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Parties gear up for voter ‘ground war’

Groups push to get more voters to the polls on Election Day.
Sunday, October 31, 2004 | 12:00 a.m. CDT; updated 4:28 p.m. CDT, Tuesday, July 1, 2008

Candidates, political parties and get-out-the vote activists are in the final stages of a “knock-and-drag,” door-to-door campaign to get voters to the polls.

Democrats kicked off the weekend with a Thursday rally at MoJo’s, where former Gov. Roger Wilson, urged them on with religious-like fervor.

“I want Tuesday to get here, and I want us to take action,” he said.

Linda Jacobsen, who is challenging incumbent Republican Kenny Hulshof for the Ninth District congressional seat, encouraged supporters to work hard through Election Day.

“We’re almost, almost there, but we’re not there yet,” she said. “We still have to pull this one out. Talk to your neighbors. If the weather is bad on Election Day, call your friends and tease them. Ask: ‘Is the bad weather really going to keep you home?’”

Union members flanked U.S. Senate candidate Nancy Farmer as she spoke at the Boone County Democratic Headquarters earlier in the day. Farmer is running against incumbent Republican Kit Bond.

“It’s a ground war now,” said Farmer, who will travel to Kansas City, Columbia, Springfield, St. Louis and elsewhere in her campaign’s last days. “And there is no one I would rather have on the front line than the working men and women of Missouri.”

The Republican Party’s 72-Hour Campaign, comprised of phone banks and door-to-door canvassing, is under way this weekend. Local Republicans, however, didn’t want to talk about it for this story. They referred calls to the party’s St. Louis office, where representatives failed to return multiple calls.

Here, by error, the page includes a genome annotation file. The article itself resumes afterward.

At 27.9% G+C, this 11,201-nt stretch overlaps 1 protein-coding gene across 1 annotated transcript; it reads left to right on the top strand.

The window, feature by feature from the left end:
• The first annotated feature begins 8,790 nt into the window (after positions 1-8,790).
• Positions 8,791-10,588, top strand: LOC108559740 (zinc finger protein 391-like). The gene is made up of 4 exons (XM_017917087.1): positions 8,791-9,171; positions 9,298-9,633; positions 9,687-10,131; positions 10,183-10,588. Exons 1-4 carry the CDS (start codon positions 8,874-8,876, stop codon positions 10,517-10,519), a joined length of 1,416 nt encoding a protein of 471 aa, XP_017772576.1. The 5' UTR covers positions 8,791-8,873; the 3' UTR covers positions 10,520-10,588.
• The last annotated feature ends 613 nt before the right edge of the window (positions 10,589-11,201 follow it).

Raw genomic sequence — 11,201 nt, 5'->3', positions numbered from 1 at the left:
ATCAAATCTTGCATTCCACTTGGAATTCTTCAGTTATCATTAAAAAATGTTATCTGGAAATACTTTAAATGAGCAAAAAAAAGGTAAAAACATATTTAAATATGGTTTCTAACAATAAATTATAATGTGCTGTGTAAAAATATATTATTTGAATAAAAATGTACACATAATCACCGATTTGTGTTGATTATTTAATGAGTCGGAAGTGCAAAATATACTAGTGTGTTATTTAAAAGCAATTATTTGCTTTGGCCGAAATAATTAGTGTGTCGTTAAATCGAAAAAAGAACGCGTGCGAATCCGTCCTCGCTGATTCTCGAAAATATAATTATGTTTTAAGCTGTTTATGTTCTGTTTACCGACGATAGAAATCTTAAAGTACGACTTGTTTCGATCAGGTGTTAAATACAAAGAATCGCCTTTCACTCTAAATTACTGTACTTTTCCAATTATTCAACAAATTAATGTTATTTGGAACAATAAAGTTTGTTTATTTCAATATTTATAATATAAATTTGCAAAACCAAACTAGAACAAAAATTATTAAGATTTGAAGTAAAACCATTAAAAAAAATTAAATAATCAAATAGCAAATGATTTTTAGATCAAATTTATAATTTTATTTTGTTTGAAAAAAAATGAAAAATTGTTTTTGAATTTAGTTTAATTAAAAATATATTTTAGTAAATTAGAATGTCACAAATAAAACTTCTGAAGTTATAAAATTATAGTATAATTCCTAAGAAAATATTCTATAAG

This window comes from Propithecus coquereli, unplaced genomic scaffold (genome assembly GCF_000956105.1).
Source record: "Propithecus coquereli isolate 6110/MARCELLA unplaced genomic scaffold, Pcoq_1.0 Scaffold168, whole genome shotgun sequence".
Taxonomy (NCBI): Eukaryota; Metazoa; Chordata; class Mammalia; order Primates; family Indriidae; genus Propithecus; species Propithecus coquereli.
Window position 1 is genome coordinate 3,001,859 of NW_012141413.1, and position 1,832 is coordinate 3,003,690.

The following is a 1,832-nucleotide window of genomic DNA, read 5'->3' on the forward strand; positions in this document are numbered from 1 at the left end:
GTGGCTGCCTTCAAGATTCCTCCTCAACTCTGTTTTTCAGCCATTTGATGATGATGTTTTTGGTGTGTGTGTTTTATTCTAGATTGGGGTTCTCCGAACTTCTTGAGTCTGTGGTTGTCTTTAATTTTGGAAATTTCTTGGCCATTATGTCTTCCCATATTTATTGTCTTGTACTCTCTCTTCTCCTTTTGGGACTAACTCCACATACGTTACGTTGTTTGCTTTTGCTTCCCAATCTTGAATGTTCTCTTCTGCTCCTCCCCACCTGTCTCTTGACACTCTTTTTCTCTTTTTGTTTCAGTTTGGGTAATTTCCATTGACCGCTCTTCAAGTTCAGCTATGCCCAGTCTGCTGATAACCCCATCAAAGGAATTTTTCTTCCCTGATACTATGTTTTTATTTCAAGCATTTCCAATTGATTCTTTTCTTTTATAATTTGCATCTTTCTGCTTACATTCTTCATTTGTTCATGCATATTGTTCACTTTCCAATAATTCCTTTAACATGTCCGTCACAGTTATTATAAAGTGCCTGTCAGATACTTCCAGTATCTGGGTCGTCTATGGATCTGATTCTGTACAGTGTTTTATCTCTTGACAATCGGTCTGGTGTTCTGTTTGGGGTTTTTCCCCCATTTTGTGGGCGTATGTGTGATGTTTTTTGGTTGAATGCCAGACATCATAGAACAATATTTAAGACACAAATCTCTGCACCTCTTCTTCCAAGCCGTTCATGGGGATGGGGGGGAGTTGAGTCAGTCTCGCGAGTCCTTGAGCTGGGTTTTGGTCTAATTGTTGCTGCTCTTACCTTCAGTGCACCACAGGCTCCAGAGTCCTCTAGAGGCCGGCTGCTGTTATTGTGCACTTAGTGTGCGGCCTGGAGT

Several other organizations are mounting significant get-out-the-vote efforts between now and Tuesday.

“We’ll do whatever it takes get people to the polls,” Matt Ewing, field organizer with MoveOn.org, said at a coordinating meeting Oct. 24 for the pro-John Kerry group. “We’ll offer day care, mow their lawns and offer rides — whatever it takes.”

MoveOn.org, one of several partisan and non-partisan groups expected to contribute to record voter turnout Tuesday, has spent the past several weeks going door-to-door in neighborhoods with high concentrations of infrequent or new voters. MU graduate students Connor McGowan and Stacy Small were canvassing last week at Eighth and Fairview streets.

Dennis Harlson, 46, who was hauling trash from an empty house for his landlord, told them he’s voting for the first time because he’s unhappy about the economy.

Grass Roots Organizing and the Missouri Progressive Vote Coalition, both non-partisan groups, are also targeting underrepresented communities. Both groups believe candidates largely ignore minorities and the poor because they don’t vote in large numbers.

On Wednesday, Grass Roots Organizing distributed fliers in Paquin Towers, a public housing community for adults with disabilities. The Missouri Progressive Vote Coalition, despite bad weather, canvassed the First Ward.

“The candidates don’t substantially address the issues of the poor,” coalition member Rachel Wright said. “Why is this? The fact that middle-aged, middle-income people vote ensures that their interests are represented. If everyone voted, it wouldn’t be just the voices in suburbia that are represented in our political system, and we wouldn’t have all these concerns about special interests, either.”

Wright conceded, however, that some of those persuaded to vote might be let down if elections gets tied up in courts or if the outcomes don’t go their way.

“People are going to be very devastated if they get invested in the outcome and don’t get what they want,” said Wright. “Especially among new voters, this has the potential for disenfranchising people even more.”

Fellow coalition member Michelle Greene, however, said she has already talked to first-timers who cast absentee ballots. They told her that casting their first votes made them feel powerful.

Mary Hussmann of Grass Root Organizing said she’s seen promising enthusiasm.

“I’m 57 years old, and I have been doing this kind of work for a long time. I have never seen the enthusiasm I have seen this election. It’s amazing,” Hussmann said. “People know that there is a lot at stake, and they’re not just going home and pulling the covers over their head. They are going out and doing something about it.”


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